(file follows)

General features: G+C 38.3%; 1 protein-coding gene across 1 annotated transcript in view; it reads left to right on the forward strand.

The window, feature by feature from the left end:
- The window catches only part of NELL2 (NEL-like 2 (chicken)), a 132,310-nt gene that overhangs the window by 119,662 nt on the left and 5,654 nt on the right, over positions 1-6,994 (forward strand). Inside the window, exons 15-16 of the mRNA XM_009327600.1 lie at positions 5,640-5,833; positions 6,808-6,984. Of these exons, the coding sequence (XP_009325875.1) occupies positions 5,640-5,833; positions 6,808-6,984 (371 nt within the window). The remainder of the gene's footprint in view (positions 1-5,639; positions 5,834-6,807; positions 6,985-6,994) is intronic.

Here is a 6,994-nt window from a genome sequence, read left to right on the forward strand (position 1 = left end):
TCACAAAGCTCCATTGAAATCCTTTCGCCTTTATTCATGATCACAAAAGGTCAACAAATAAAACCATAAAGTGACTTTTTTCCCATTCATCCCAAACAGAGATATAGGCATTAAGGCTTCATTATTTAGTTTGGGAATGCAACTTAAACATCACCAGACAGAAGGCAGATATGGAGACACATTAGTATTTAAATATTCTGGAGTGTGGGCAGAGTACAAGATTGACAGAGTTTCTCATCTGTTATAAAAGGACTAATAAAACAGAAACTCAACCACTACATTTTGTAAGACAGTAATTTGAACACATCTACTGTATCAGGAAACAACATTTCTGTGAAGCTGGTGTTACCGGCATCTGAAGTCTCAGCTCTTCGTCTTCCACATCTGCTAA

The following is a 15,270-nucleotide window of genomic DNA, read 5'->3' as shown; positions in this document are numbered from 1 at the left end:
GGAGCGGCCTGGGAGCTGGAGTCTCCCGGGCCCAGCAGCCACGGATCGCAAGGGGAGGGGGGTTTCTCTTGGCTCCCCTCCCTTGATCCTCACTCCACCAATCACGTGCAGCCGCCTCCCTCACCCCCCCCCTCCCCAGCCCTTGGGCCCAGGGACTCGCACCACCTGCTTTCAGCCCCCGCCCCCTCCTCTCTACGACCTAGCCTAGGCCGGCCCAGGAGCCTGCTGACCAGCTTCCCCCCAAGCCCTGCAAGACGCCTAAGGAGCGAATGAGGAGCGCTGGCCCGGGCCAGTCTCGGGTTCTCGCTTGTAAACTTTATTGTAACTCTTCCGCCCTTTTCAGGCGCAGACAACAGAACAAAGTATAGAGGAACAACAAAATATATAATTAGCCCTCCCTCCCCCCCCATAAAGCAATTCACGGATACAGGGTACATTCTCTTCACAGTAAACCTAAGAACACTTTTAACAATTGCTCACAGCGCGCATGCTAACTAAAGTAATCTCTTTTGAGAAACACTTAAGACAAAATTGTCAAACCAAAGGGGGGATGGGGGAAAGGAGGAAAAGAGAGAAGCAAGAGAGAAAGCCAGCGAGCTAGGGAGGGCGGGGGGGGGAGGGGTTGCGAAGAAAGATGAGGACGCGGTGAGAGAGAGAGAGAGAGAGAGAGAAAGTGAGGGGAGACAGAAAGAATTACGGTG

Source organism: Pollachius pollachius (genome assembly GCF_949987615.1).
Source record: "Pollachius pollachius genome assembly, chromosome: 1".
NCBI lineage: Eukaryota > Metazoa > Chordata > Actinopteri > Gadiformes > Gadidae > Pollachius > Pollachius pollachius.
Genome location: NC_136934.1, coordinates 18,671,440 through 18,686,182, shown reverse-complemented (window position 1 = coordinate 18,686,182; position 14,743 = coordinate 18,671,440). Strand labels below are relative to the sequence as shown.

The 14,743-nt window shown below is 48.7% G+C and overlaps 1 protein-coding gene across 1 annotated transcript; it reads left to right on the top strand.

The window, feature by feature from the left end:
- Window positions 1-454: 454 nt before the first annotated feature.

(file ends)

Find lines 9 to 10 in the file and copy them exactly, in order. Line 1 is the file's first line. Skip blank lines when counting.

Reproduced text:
Source record: "Pollachius pollachius genome assembly, chromosome: 1".
NCBI lineage: Eukaryota > Metazoa > Chordata > Actinopteri > Gadiformes > Gadidae > Pollachius > Pollachius pollachius.